Right on the stroke of noon, and all of a sudden, when the revolution—at least according to the government radio station—was almost under full control, the eyes of Adias turned wild. They turned wild and at first I didn’t understand, because up until then Adias had been a calm and good man, with the pupils of his eyes quiet like those of a household pet.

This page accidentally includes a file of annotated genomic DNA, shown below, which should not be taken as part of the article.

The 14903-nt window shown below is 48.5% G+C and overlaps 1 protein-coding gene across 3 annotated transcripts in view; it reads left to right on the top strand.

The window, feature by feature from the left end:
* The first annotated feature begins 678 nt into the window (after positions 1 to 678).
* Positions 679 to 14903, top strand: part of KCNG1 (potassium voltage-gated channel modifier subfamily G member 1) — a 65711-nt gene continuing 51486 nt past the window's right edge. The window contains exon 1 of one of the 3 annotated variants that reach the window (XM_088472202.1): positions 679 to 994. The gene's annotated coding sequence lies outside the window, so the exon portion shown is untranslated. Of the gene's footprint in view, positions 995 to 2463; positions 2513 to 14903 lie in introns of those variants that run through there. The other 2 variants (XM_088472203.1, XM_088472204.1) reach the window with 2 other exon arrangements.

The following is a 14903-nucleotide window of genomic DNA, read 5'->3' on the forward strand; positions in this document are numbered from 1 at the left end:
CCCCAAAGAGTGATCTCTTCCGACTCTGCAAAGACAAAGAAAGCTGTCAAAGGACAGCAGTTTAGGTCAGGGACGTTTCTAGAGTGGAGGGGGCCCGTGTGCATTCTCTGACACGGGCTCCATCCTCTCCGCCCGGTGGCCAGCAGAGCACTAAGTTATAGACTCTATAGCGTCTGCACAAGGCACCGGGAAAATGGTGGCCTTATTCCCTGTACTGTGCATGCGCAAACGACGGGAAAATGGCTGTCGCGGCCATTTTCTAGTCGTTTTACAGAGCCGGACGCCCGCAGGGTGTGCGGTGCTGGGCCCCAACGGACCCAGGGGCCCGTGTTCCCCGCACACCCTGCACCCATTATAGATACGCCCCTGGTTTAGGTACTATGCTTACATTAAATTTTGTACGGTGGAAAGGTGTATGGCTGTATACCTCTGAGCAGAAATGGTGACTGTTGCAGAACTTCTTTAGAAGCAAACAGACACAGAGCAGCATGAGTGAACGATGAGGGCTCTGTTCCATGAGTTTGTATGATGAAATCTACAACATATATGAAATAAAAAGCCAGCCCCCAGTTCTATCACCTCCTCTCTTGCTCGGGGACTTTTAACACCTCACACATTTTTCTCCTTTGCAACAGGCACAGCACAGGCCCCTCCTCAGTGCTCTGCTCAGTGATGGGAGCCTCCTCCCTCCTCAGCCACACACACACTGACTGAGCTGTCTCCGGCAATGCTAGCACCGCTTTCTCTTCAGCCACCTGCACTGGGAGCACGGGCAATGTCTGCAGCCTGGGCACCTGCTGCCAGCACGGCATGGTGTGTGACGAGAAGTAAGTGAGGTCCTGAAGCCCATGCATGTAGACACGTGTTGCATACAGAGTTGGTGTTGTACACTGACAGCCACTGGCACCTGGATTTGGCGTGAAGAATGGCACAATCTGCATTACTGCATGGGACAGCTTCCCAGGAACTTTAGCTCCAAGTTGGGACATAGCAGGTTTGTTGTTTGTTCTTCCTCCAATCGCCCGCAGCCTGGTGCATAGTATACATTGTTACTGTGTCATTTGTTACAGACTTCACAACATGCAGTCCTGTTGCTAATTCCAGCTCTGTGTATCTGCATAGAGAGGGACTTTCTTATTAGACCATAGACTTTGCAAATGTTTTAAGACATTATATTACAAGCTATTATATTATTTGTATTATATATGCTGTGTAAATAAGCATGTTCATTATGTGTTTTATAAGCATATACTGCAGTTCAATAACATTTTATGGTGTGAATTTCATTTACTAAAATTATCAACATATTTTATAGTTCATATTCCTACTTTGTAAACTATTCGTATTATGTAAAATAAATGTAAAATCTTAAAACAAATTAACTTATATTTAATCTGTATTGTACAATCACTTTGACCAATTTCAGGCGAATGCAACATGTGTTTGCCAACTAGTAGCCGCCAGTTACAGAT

I’ve had enough now, he said, now the right time has come.
He ran out of the house, and if I followed him, it was, more than anything else, for a kind of amused curiosity. Outside in fact it seemed one great party, despite several bodies lying there dead on the ground. The bombs burst happily all around us, and the wounded, on the sidewalks, used up their last breath to shout like children on a merry-go-round.